Alluvial evidence for major climate and flow regime changes during the middle and late Quaternary in eastern central Australia

Citation data:

Geomorphology, ISSN: 0169-555X, Vol: 101, Issue: 1, Page: 109-129

Publication Year:
2008
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Repository URL:
https://works.bepress.com/tcohen/3; https://works.bepress.com/b_jones/3; http://ro.uow.edu.au/scipapers/1088; https://publications.csiro.au/rpr/pub?list=SEA&pid=procite:187473aa-98b7-4ea8-9100-02ddf3d126a2
DOI:
10.1016/j.geomorph.2008.05.032
Author(s):
Gerald C. Nanson; David M. Price; Brian G. Jones; Jerry C. Maroulis; Maria Coleman; Hugo Bowman; Timothy J. Cohen; Timothy J. Pietsch; Joshua R. Larsen
Publisher(s):
Elsevier BV
Tags:
Earth and Planetary Sciences; flow; regime; central; alluvial; changes; eastern; during; middle; australia; evidence; major; climate; late; quaternary; GeoQUEST
article description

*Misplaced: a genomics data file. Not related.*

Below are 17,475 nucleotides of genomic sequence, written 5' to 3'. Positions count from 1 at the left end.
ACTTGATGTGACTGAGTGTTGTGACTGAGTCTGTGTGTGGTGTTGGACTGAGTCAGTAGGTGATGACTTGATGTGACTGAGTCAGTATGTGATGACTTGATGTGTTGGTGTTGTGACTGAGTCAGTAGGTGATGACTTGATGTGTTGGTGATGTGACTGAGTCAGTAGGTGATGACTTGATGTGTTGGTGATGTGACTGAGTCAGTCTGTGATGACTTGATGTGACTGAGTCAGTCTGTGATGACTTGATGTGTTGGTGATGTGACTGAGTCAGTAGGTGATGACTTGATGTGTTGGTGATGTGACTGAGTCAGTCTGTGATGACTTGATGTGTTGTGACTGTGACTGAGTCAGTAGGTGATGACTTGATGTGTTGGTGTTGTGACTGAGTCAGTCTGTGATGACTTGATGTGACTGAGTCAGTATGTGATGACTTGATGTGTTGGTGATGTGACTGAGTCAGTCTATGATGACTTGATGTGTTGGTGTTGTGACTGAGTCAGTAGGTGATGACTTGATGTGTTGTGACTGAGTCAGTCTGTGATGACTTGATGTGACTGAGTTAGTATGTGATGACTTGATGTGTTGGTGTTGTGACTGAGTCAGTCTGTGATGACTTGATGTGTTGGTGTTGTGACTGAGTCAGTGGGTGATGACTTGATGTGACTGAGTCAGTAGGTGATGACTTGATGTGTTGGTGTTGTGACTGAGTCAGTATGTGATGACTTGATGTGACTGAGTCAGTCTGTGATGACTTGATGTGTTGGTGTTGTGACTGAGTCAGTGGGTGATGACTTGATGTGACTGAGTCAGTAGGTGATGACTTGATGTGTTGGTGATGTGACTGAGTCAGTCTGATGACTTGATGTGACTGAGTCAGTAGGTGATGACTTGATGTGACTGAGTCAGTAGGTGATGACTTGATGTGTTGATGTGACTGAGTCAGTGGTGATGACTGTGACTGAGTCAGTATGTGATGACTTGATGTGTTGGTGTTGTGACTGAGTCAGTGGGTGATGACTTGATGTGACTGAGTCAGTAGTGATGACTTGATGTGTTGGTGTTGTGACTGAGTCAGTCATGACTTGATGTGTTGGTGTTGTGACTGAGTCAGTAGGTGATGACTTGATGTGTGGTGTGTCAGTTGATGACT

As a low-gradient arid region spanning the tropics to the temperate zone, the Lake Eyre basin has undergone gentle late Cenozoic crustal warping leading to substantial alluvial deposition, thereby forming repositories of evidence for palaeoclimatic and palaeohydrological changes from the Late Tertiary to the Holocene. Auger holes and bank exposures at five locations along the lower 500 km of Cooper Creek, a major contributor to Lake Eyre in the eastern part of the basin, yielded 85 luminescence dates (TL and OSL) that, combined wit a further 142 luminescence dates from northeastern Australia, have established a chronology of multiple episodes of enhanced flow regime from about 750 ka to the Holocene. Mean bankfull discharges on Cooper Creek upstream of the Innamincka Dome at 250–230 ka or oxygen isotope stages (OIS) 7–6 are estimated to have been 5 to 7 times larger than those of today, however, substantially less reworking has occurred during and after OIS 5 than before. Lower Cooper Creek appears to have similarly declined. In the Tirari Desert adjacent to Lake Eyre there is evidence of widespread alluvial activity, perhaps during but certainly before the Middle Pleistocene, yet the river became laterally restricted in OIS 7 to 5. While the Quaternary has been characterised by a dramatically oscillating wet–dry climate, since oxygen isotope stage OIS 7 or 6 there has been a general decline in the magnitude of the episodes of wetness to which the eastern part of central Australia has periodically returned. During the last full glacial cycle, Cooper Creek's periods of greatest runoff and sand transport were not during the last interglacial maximum of OIS 5e (132–122 ka) but later in OIS 5 when sea levels and global temperatures were substantially below those of 5e or today. Fluvial activity returned in OIS 4 and 3, but not to the extent of mid and late OIS 5; strongly seasonal but still powerful flows transported sand and fed source-bordering dunes in OIS 5 and 3. This chronology of fluvial activity in the late Quaternary broadly coincides with that for rivers of southeastern Australia and suggests that the wet phases in eastern central Australia have not been governed as much by the northern monsoon as by conditions in the western Pacific close to the east coast both north and south. Flow confinement within the Innamincka Dome has locally amplified Cooper Creek's energy, and here evidence exists for short but high-magnitude episodes of flow during the Last Glacial Maximum and in the early to middle Holocene, conditions that were capable of forming large palaeochannels but that were not long-lived enough to rework the river's extensive floodplains elsewhere along its length.